Microscope illumination is changing

2nd December 2013

Since their introduction, LEDs have gained acceptance as spectrum coverage has expanded and intensities have reached the levels required for successful sample illumination. Jim Beacher reports.

Microscope illumination is undergoing significant change. Historically, halogen and xenon lamps have been used for transmitted-light applications and the more powerful high-pressure gas discharge lamps (known as 'UV-Burners', 'Mercury' or 'HBO' lamps) have been used for fluorescence applications.

Metal-halide lamps have also been popular due to their longer bulb life. However, all these lamp types have suffered from operating deficiencies such as limited bulb life, declining performance during operating lifetime, and instability. In addition, a warm-up and cool-down period has been required which makes conventional light sources inconvenient to use. High-pressure lamps can also explode; resulting in a dangerous release of mercury vapour.

With LEDs, there are significant advantages: instant on/off, very long lifetime and controllability are the primary benefits. They do not contain hazardous materials which makes their use safe, and disposal simple. Cost of ownership is a fraction of conventional light-sources and the environmental footprint is significantly reduced.

Until recently, LED illumination required the user to select a set of specific LED wavelengths which were matched to the passband of the filter set installed in a microscope. To address a wide range of applications, or multiple users of a microscope, many LED systems were modular. Users could exchange LED modules from a range of wavelengths to match with the illumination requirements of particular samples. Although effective, this added a complexity to specifying the LED system configuration at time of purchase.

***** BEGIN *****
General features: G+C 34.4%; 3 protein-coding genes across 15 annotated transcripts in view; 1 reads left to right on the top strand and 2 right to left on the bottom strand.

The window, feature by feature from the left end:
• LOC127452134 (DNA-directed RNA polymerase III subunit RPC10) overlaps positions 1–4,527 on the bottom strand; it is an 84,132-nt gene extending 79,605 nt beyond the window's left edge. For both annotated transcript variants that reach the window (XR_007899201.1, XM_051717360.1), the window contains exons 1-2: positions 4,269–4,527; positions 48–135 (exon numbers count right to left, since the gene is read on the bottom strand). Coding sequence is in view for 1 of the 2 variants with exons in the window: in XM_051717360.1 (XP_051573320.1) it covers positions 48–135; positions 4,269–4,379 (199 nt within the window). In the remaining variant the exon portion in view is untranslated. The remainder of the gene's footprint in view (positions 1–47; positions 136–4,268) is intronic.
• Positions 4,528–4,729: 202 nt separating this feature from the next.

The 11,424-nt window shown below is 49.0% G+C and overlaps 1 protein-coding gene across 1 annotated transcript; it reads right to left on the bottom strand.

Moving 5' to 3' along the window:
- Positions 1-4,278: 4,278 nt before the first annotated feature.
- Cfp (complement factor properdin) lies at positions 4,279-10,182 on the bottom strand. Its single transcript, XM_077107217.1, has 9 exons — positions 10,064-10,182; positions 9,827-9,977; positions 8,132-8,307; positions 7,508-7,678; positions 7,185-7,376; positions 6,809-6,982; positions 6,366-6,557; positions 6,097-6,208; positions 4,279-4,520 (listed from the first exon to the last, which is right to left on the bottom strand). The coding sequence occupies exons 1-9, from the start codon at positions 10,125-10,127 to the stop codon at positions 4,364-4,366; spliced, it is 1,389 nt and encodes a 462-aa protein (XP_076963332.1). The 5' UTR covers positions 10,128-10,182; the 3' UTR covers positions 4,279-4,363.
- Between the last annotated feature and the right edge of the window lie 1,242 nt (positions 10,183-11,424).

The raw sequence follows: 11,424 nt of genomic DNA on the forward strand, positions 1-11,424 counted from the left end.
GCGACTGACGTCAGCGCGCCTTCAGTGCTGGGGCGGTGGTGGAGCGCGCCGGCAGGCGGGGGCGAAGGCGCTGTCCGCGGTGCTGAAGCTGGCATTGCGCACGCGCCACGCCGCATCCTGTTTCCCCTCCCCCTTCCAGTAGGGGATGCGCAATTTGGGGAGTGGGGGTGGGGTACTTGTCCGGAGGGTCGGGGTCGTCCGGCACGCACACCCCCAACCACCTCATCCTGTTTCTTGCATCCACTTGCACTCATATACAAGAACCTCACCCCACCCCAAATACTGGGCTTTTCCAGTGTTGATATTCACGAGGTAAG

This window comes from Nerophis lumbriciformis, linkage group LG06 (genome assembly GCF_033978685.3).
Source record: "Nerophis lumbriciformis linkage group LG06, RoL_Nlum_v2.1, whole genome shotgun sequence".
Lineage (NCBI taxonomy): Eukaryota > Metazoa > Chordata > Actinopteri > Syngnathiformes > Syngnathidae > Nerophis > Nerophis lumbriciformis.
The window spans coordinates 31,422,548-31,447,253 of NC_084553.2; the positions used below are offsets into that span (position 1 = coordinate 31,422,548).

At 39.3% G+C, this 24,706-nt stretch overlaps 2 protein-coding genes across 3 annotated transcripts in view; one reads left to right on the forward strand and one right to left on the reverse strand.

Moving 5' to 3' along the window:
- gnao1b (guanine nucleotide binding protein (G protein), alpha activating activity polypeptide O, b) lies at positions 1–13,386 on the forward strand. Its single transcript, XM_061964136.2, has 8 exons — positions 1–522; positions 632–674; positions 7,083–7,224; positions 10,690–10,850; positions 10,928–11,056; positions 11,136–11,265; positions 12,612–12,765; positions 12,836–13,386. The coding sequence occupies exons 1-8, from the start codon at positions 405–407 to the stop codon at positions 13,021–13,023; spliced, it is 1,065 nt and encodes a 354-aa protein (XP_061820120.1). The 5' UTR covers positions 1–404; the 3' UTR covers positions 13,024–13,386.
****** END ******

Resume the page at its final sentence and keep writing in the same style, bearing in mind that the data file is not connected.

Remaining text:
The breakthrough in recent years has been the ability to combine multiple LED wavelengths to create a broad-spectrum 'white' LED light-source. These units can offer illumination for most applications without the need to exchange modules or purchase additional LED wavelengths. Depending on the complexity of the work being done, different LED systems are available building from as few as three LED wavelength regions to 16 in the most sophisticated. An important additional feature of LEDs is that the level of control is much greater than that available from conventional lamps. Shuttering is not required on the microscope and switching in microseconds is possible.This makes live-cell and ratiometric experiments more effective. Individual control of LED wavelengths means that image contrast can be superior and filter sets for fluorescence can be simplified. Broad-spectrum light-sources which switch all wavelengths on/off together cannot offer this.

Growing legislation, and demand for more environmentally-friendly products, mean that LEDs are an attractive option. With lifetimes guaranteed in excess of 25,000 (operating) hours without the need to replace a bulb, cost savings are exceptional. As LEDs are up to five times more efficient, power consumption is lower. It has been calculated that an LED illumination system will use around 10 per cent of the power consumed by a conventional lamp in typical everyday operating conditions. Handling and storage are simpler without any special disposal requirements.

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Jim Beacher is with CoolLED Limited, Andover, UK.





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